When the United States intervened in Cuba for the first time, it did so in support of the Cuban effort to become independent from Spain. However, after defeating Spain and allowing Cuban independence, the US did not treat Cuba as a truly sovereign state. Cuba did become an independent country, but the US continued for decades to maintain control of the new country in important ways.
Before American troops left Cuba after the Spanish-American War, the US passed the Platt Amendment and required Cuba to incorporate that amendment into their constitution. The Platt Amendment gave the US significant control over Cuba. The amendment gave the US the power to dictate Cuba’s relations with foreign countries. It also gave the US the power to intervene if the Cuban government was not to America’s liking. In other words, while the US did not directly control the island, it retained the right to dictate Cuba’s foreign policy and much of its domestic policy as well.
The US took advantage of the terms of the Platt Amendment at least twice in the decades after Cuba became independent. In 1906, the US launched a military occupation of Cuba that lasted for more than two years. It did this because it felt that Cuban politics had become unstable and that American economic interests were being threatened. In 1917, American military personnel went to Cuba again to protect American economic interests and to help prop up a pro-American government against a rebellion. The US was also trying to make sure that Germany could not meddle in Cuban affairs by supporting the rebellion.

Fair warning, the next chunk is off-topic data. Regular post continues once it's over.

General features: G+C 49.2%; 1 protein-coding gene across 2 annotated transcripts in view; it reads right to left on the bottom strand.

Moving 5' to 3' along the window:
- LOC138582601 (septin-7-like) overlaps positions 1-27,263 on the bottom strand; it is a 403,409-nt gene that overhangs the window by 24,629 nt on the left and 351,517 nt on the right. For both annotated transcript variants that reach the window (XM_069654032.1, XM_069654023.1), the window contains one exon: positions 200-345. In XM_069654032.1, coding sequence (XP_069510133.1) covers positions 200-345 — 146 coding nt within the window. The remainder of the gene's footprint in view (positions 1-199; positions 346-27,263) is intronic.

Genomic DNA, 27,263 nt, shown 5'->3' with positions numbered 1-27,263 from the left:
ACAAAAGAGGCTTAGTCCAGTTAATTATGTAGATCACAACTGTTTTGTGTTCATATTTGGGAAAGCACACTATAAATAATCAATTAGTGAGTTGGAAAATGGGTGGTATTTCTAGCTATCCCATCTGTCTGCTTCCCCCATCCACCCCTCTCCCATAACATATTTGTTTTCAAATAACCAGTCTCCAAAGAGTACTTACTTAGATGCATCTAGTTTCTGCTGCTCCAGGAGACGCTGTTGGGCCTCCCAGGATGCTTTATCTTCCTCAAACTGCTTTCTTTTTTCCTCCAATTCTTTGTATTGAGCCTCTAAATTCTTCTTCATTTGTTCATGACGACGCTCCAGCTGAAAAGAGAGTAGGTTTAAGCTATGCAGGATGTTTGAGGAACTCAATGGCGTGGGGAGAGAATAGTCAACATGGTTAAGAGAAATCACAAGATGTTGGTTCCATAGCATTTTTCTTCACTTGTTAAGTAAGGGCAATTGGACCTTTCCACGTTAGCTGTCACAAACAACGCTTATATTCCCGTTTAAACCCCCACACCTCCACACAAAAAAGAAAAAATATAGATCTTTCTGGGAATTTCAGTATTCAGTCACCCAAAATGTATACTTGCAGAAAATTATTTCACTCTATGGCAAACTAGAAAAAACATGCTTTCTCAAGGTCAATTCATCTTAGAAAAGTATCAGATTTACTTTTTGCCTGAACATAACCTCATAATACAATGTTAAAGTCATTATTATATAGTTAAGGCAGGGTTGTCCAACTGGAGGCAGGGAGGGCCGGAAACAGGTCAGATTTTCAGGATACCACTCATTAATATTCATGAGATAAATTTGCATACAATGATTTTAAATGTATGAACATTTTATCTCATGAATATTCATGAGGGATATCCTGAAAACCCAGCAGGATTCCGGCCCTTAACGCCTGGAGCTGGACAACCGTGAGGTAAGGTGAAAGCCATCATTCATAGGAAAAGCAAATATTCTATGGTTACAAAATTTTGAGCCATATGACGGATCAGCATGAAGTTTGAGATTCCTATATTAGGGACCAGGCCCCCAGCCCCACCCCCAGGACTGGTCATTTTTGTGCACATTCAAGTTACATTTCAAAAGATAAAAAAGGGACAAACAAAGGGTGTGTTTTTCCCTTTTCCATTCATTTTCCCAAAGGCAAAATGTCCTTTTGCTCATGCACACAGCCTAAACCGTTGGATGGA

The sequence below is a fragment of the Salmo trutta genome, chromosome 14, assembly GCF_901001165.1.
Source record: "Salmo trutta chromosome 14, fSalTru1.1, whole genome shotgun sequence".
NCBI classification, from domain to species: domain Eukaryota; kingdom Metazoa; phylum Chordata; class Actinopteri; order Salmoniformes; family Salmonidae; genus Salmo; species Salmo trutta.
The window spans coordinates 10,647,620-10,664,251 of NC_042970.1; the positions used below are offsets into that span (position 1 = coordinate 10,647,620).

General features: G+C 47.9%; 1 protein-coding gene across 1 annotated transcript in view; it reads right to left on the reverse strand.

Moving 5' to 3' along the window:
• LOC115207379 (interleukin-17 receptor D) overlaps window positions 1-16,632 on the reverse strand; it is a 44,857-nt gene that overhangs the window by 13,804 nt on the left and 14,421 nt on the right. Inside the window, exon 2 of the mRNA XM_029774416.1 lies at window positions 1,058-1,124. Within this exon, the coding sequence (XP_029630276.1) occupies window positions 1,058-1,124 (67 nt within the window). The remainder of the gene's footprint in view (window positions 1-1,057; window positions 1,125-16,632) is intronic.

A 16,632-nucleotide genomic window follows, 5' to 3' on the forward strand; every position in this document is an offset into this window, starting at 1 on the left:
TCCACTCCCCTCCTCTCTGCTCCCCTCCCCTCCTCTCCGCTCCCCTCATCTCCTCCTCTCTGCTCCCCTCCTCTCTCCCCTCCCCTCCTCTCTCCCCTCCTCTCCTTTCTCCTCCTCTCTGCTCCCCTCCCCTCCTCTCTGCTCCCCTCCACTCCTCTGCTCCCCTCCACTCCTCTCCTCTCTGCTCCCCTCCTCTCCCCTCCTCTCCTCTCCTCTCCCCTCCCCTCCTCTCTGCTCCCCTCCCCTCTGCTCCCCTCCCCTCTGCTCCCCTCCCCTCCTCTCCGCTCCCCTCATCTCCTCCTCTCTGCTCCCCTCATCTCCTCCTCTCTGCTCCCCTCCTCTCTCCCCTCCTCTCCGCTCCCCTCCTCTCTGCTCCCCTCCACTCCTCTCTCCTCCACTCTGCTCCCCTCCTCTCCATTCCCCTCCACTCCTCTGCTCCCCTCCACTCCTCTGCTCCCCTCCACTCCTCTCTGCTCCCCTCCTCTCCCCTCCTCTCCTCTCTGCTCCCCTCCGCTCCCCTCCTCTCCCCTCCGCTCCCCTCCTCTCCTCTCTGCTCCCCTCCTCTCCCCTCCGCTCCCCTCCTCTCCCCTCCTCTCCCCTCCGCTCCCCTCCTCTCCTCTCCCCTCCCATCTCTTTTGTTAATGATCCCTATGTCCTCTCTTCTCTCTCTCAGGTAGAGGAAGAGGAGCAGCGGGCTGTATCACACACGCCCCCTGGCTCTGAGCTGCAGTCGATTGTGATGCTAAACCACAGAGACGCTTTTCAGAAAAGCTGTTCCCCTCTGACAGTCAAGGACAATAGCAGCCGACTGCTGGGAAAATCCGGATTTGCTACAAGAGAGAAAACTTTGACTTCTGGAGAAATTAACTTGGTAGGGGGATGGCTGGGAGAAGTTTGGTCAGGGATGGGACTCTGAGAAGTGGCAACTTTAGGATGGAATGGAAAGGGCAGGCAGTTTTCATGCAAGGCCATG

From this we can see that Cuba only achieved partial autonomy after the Spanish-American War. For decades, the US was legally empowered to intervene in Cuban affairs. This only ended with the implementation of the “Good Neighbor” policy under President Franklin D. Roosevelt.